Arman: Yeah, they’re much more effective for moving cows. Well, people use four-wheelers, but the horses are just a gentler way to move the cows. It’s just quiet, it’s very quiet, and the cows respond really well to horses. But it takes a lot longer, which is sadly why people don’t use them that much anymore. But in the place I live, there’s a lot of rocky, steep country where you couldn’t bring a four-wheeler. So the only way you can get the cows really is to bring a horse up there.  


Q: How does life in Montana compare to where you grew up in Ohio?

Arman: Well, I grew up on a river in Ohio with lots of forest and private land around, so it felt very open and free to a kid and we pretty much went wherever we wanted. It’s similar out here, but with a beautiful mountain range. Being amongst something so much bigger than you is really humbling, and I love how it makes me feel every day just getting to stare at them. It definitely keeps my head on straight, I think. It’s a lot more wild out here, too. Where I grew up, if you saw a bald eagle, it was just the most rare cool thing. But here, the bald eagles are pretty much like pigeons. You know, they’re just everywhere, and lots of bears and elk. There’s just much more diversity in animals, so that’s been really awesome to be around. 


Q: I wanted to ask about the song “Spirits, Angels, or Lies” and its reference to Johnny Cash. How did that come about?

Arman: That song is a true story. My dad was in a hospice-care facility, where he had been in a coma for a couple of weeks. He had just come out of it and my mom was there visiting him, and he very matter-of-factly told my mom that Johnny Cash had visited him in the night. There happened to be freight-train tracks right behind the room he was in — so there was constant train traffic —  and he told her that Johnny Cash had stopped the train and wanted him to leave with him. And he told Johnny that he was going to stay.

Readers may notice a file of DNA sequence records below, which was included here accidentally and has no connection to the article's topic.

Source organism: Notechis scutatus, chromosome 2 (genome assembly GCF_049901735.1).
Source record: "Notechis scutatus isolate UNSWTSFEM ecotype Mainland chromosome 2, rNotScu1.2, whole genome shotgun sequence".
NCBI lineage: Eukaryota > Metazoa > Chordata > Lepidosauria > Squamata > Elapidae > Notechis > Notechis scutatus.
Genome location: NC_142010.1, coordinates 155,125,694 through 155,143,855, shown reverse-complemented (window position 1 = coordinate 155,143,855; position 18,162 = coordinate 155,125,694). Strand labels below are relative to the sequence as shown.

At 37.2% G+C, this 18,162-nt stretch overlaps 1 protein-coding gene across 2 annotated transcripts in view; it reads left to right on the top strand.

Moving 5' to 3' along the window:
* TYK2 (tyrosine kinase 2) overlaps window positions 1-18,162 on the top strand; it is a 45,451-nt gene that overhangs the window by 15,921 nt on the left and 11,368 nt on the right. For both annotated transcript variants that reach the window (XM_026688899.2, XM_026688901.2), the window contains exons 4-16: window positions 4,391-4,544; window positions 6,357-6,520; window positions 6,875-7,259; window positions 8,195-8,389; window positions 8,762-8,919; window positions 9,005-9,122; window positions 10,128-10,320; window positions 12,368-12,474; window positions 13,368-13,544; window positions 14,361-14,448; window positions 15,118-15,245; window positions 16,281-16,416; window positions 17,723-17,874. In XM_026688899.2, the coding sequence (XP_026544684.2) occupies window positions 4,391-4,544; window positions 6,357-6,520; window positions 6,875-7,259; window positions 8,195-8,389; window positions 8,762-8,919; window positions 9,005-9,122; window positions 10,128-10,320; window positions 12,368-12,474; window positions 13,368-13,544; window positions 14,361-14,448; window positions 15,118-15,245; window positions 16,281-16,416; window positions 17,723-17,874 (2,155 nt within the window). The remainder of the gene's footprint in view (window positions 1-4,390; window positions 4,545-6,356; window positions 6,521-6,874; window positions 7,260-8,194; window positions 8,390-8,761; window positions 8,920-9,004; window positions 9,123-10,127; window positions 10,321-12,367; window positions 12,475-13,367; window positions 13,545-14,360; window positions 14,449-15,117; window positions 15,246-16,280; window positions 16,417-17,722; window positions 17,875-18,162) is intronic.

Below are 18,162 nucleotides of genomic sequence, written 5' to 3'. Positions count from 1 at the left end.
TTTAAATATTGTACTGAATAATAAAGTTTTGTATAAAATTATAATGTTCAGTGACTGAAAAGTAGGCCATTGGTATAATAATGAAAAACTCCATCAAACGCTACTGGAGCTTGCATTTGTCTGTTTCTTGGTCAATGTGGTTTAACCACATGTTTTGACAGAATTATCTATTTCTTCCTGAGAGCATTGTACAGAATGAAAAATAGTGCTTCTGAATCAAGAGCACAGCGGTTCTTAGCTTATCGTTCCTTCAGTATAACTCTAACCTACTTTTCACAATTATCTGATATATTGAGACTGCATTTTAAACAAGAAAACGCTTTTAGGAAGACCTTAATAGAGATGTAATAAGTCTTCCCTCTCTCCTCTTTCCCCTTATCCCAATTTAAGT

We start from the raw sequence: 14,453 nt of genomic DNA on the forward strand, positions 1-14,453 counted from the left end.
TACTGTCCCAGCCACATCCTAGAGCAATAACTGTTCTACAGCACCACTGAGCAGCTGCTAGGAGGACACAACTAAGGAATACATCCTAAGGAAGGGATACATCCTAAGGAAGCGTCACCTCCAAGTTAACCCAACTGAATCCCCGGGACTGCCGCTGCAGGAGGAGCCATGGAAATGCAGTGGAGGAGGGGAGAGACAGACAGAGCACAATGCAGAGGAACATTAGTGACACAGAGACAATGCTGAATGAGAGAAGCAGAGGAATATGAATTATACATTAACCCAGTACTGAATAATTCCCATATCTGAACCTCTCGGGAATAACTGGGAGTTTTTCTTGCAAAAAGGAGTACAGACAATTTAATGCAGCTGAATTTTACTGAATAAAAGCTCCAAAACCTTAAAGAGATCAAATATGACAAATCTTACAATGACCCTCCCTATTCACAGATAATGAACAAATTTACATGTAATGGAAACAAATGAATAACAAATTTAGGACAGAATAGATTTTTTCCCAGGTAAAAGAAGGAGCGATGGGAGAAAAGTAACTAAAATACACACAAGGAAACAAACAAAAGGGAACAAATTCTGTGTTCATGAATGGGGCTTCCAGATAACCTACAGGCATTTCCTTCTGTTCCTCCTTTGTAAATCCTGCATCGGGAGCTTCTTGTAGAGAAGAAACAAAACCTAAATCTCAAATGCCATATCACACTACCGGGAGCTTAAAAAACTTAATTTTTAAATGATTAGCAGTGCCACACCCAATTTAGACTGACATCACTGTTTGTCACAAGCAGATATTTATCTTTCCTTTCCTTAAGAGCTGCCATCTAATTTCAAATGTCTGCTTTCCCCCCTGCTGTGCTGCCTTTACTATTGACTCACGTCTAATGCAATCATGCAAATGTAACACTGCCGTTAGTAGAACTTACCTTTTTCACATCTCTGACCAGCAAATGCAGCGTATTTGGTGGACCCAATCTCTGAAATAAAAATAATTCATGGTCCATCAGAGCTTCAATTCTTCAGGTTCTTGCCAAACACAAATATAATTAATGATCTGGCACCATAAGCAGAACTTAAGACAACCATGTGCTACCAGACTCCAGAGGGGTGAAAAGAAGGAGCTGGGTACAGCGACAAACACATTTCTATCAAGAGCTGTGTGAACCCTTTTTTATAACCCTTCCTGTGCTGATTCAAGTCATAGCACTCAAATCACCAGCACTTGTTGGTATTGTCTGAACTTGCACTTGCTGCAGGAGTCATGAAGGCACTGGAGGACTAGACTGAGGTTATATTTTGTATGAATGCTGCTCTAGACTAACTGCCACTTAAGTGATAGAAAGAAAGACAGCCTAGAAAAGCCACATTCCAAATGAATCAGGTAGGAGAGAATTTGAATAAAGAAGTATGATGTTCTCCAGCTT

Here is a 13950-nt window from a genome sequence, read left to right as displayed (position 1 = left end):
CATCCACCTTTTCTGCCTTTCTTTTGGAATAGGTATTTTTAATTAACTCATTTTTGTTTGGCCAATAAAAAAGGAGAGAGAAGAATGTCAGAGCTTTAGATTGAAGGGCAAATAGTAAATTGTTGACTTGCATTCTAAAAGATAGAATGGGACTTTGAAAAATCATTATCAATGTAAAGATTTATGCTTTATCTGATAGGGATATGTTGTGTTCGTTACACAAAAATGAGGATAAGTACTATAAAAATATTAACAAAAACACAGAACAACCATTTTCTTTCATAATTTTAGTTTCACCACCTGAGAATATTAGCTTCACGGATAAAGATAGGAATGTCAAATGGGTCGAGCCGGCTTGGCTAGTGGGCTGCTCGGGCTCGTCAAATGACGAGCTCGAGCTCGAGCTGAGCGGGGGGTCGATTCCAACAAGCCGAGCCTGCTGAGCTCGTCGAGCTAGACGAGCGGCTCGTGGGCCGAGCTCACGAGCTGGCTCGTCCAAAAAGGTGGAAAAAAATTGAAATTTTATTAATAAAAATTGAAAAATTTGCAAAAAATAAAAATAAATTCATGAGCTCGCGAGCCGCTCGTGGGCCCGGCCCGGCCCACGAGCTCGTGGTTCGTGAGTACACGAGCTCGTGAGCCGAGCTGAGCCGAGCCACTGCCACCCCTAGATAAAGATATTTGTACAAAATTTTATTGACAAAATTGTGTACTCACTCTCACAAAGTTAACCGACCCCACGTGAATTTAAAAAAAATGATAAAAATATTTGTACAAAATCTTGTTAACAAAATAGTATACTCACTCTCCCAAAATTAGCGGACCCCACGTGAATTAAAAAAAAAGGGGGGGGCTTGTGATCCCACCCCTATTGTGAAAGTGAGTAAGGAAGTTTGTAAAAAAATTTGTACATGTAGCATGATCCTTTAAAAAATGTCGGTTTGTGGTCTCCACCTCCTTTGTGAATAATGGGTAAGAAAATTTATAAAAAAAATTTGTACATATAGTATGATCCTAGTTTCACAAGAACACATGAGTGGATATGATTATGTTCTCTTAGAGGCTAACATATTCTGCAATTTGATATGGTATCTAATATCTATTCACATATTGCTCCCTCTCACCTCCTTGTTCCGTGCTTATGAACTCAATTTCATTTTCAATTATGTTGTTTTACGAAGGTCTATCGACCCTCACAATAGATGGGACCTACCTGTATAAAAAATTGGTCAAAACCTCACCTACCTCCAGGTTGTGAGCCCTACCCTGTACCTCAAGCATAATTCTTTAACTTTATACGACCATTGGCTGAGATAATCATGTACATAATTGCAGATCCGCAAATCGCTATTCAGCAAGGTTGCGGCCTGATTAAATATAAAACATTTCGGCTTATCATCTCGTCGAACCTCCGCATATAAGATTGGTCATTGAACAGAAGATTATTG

Anyways, my mom kind of brushed it off, because, you know, when people are in their last phases of life, they’re not really there. So she just figured it was something he hallucinated or made up; she didn’t know. But they did a crossword, she says, and hung out a little longer, and then she put the news on. And one of the news stories was about Johnny Cash’s death. He had died that night at 3 or 4 a.m., right around the time my dad claimed that had happened.

The thing was, my father wasn’t a Johnny Cash fan. I’m sure he liked the music and wouldn’t have turned it off, but he was more of a folk-rock guy. So it would be different if he was like, “Neil Young came to visit me.” We’d be like, “You wish.” And it just wigged my mom out. So the words are “Spirits, angels, or lies / We’ll never know what someone sees with their own eyes.” It’s just kind of supposed to be a comforting song about death, because we never really do know what it’s like to cross over. And, needless to say, my mom’s obsessed with Johnny Cash now. 


Q: You say you have written sad songs up to now. What sort of reactions do you see at concerts to your songs?

Arman: Well, yeah. [Laughs.] I’m reckoning with the fact that that’s part of what I do. It’s such a sensitive time in everyone’s lives that playing these sad songs really does poke at the walls people put up. At my shows, I will kind of glance out and see people crying, or having a bit of a hard time. So I’m trying to make my shows half stand-up comedy, half sad horse-girl music. Um, and I think the two go together quite well.  


Q: There’s nothing wrong with a little catharsis every now and then.

Arman: Yeah, I agree. Although I feel bad when I can tell it’s someone that doesn’t want to be having that catharsis in that moment, you know? I feel a little sensitive to that. But I shouldn’t take that on, I suppose. That’s what a therapist would probably tell me.